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More Than Just Books: How Public Library Budget Cuts are Harming New Yorkers

This article is written by a student writer from the Her Campus at St. John's chapter.

In November 2023, New York City Mayor Eric Adams cut the public library budget by $24 million, forcing libraries to scale back on hours and services. Last month, Adams proposed further cuts of $58 million for 2025, which would reduce library services even more. Some may only think of libraries as a place to borrow books, but they offer much more than that. Libraries serve as a safe haven for countless New Yorkers, providing them with valuable resources and services, and these budget cuts threaten these opportunities. 

The first round of budget cuts resulted in the end of Sunday services at select branches across the city. Approval of the second budget cut proposal would mark the end of nearly a decade of six-day library service at all branches. New Yorker Garett Buhl Robinson shared his opinion with CBS News saying, “I think it’s a shame because a lot of people, the only days they can come are on the weekends, and this is an invaluable service.” The cuts in operating days will significantly impact those who rely on libraries’ wide range of resources, including access to free cooling centers during the summer months. Public libraries serve as a cool and safe space for people to escape the heat, especially those who cannot afford air conditioning at home. With fewer operating days, these valuable resources will become increasingly difficult to access. 

From after-school programs for kids to career workshops for adults, libraries offer various free services for all ages and demographics. Former New York City assemblymember, Yuh-Line Niou explained how libraries serve as one of the few places in the city where people can learn English for free. “In Chinatown, Flushing, Sunset Park, and any other places where there’s a lot of immigrants, a lot of the English language classes and the language access portals are there in libraries.” Last year’s budget cuts led to a hiring freeze and the reduction of several social programs and there’s no doubt that the new cuts will result in even fewer program offerings.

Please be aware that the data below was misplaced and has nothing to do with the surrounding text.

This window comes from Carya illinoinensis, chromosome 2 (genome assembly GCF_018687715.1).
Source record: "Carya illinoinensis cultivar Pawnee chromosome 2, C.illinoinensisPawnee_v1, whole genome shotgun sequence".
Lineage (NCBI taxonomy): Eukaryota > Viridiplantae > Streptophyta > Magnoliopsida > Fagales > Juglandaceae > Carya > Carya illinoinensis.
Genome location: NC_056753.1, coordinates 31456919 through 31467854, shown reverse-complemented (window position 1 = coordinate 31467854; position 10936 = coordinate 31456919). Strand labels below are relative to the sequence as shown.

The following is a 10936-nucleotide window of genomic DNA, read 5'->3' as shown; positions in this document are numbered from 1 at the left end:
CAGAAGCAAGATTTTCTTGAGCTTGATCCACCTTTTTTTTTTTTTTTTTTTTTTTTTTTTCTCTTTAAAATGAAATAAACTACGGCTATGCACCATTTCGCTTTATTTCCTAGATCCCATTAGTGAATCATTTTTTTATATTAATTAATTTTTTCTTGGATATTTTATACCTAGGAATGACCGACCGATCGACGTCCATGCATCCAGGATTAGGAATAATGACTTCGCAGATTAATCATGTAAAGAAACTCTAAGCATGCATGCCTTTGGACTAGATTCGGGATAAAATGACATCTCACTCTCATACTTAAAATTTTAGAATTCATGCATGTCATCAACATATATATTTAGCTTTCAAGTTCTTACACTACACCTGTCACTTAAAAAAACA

In addition to all the services and resources that public libraries provide, many New Yorkers value these institutions simply for being free, indoor and public spaces. Nihou emphasized the importance of libraries saying, “Everywhere has a special place that you go to for community. For a lot of people in New York, it’s a library.” Months before the initial budget cuts last year, the New York Public Library system saw a surge in attendance. The system welcomed over 2.6 million visitors and had 195,897 new library card registrations from July to October 2023, compared to 2.4 million visitors and 142,933 new card registrations in the same four-month window in 2022. The demand for library services in New York City is strong, and these budget cuts will significantly impact all these institutions offer us New Yorkers. 

What can you do to support New York City public libraries?  

  1. If you don’t have a library card, now’s the time to sign up for one! Borrowing materials and attending free programs at your nearest library will show city officials that there is still an ongoing demand for library services. 
  2. Send an online letter to city officials urging them to reverse the proposed budget cuts.
  3. Post a note on the Invest in Libraries campaign website explaining why libraries are important to you.
Katera Dobson

St. John's '26

Katera is a sophomore at St. John’s University, born and raised in Queens, New York. She joined Her Campus in her freshman year and is currently the Senior Writer. When it comes to writing, she primarily focuses on the topics of film, theater and books. Outside of Her Campus, she can be found baking, reading, and going to the movies.